5. Being aggrieved, the appellant filed appeal before the respective appellate authorities under the KGST Act and Central Excise Act, 1944. There were consequential recovery proceedings against the appellant and the appellant filed Writ Petition O.P. No. 4973 of 2001(P) in the High Court of Kerala challenging the levy of service tax on the sale price of SIM cards and also challenging the levy of sales tax on the amounts recovered by the appellant by way of activation charges from its customers which was dismissed vide order dated 15.02.2002.

6. Aggrieved thereby, the appellant filed Civil Appeal No. 2408 of 2002 before this Court. Based on the judgment of the High Court dated 15.02.2002, the appellant also filed appeal before the Commissioner (Appeals), Customs and Central Excise which was dismissed vide order dated 08.04.2003. The appellant preferred appeal u/s 35B of Central Excise Act, 1944 before the Central Excise and Service Tax Tribunal (hereinafter referred to as "TRIBUNAL") viz. Appeal No. ST/18/03 against the order dated 08.04.2003, in which the appellant did not challenge the levy of sales tax as the same was already paid.

7. The aforesaid Civil Appeal No. 2408 of 2002 before this Court was heard and decided with appeals and Writ Petitions of several other telecom operators, including BSNL, BPL etc. and vide judgment reported as BSNL vs. Union of India reported in (2006) 3 SCC 1, the matter was remanded to the Sales Tax Authorities concerned for determination of issue relating to SIM cards. The Tribunal in the pending Appeal No. ST/18/03, vide order dated 25.05.2006, held that the levy of service tax in the case is not sustainable.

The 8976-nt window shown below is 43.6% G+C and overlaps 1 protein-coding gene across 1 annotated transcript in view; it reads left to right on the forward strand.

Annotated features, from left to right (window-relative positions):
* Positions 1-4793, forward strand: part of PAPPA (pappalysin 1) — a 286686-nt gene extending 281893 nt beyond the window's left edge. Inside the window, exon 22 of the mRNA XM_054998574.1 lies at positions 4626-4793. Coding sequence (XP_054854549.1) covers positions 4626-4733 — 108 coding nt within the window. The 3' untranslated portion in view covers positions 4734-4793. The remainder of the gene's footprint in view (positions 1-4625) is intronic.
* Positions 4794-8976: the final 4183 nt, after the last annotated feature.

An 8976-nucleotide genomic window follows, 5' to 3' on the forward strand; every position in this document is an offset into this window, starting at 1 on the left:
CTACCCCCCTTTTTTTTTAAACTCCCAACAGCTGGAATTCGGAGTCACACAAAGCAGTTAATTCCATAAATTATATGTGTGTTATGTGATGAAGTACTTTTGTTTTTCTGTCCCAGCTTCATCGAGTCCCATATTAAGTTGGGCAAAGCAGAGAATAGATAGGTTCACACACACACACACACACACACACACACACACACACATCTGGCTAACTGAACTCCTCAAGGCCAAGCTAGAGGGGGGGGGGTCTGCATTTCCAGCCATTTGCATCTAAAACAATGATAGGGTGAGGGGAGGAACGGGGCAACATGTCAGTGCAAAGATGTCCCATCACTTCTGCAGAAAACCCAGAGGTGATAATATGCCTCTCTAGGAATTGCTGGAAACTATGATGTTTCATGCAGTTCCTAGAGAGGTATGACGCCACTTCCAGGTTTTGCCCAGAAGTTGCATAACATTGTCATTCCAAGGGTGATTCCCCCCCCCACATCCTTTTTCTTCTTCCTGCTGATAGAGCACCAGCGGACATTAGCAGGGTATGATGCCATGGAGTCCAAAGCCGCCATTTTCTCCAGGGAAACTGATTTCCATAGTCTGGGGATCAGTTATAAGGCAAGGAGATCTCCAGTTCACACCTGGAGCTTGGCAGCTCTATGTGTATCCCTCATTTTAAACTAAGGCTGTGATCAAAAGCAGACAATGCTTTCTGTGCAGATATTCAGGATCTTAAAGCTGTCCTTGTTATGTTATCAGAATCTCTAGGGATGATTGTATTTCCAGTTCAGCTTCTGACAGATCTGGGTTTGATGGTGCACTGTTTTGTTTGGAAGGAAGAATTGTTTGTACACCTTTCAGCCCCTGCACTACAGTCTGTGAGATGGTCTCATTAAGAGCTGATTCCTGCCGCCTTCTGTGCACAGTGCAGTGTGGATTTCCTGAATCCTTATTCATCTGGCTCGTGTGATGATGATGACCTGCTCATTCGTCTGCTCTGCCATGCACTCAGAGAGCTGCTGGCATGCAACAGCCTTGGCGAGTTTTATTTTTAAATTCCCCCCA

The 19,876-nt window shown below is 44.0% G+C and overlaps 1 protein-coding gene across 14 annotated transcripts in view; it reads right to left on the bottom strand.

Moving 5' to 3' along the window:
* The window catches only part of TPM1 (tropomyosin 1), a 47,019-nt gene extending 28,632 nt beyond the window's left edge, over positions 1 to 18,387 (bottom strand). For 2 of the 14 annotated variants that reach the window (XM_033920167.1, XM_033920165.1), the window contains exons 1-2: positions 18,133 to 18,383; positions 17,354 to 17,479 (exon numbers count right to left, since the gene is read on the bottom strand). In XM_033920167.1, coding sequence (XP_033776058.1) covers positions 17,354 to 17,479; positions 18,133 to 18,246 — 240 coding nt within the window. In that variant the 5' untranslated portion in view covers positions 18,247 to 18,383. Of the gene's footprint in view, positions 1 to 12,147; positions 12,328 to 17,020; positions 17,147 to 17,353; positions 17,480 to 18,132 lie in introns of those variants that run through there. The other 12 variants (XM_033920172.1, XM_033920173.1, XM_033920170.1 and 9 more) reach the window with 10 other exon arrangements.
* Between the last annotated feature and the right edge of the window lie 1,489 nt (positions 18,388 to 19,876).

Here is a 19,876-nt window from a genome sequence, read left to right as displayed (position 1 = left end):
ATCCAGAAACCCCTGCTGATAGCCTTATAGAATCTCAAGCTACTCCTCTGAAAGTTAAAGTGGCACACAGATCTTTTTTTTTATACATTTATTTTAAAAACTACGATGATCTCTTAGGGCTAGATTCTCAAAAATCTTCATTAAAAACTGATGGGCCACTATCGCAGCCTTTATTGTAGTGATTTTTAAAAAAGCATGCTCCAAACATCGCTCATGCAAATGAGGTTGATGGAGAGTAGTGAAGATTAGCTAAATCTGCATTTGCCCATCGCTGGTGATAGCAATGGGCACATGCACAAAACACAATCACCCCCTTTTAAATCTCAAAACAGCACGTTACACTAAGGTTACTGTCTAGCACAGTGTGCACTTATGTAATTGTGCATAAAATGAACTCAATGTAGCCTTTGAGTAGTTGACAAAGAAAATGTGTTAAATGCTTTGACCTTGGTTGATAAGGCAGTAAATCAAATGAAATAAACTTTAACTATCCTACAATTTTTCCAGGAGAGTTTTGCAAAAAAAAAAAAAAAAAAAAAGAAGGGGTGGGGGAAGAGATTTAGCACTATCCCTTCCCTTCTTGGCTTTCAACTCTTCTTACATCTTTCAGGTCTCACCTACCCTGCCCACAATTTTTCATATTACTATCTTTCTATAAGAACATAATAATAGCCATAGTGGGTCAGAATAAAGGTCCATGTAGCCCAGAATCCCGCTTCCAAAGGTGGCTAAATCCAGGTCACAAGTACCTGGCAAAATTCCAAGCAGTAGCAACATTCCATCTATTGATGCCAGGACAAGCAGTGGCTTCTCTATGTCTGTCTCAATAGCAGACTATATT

8. Aggrieved thereby, the respondent challenged the order of the Tribunal dated 25.05.2006 before the High Court of Kerala by way of Appeal being CE Appeal No. 20 of 2006. The High Court vide order dated 04.09.2008 allowed the appeal of the respondent - department against which this appeal has been filed, upon which, we heard the learned counsel appearing for the parties.

9. The counsel appearing for the appellant submitted that the appellant was charging from its subscribers Rs. 1,000/- towards sales tax and Rs. 1,200/- as service tax upon activation of the SIM Card and that since they were selling the SIM Cards, therefore, at that point of time, they were charging Rs. 1000/- towards sales tax and for activating the SIM Card they were charging Rs. 1200/- as service tax. Counsel also drew our attention to the earlier judgment rendered by the Kerala High Court as against which the Supreme Court pronounced the Judgment being BSNL vs. Union of India reported in (2006) 3 SCC 1.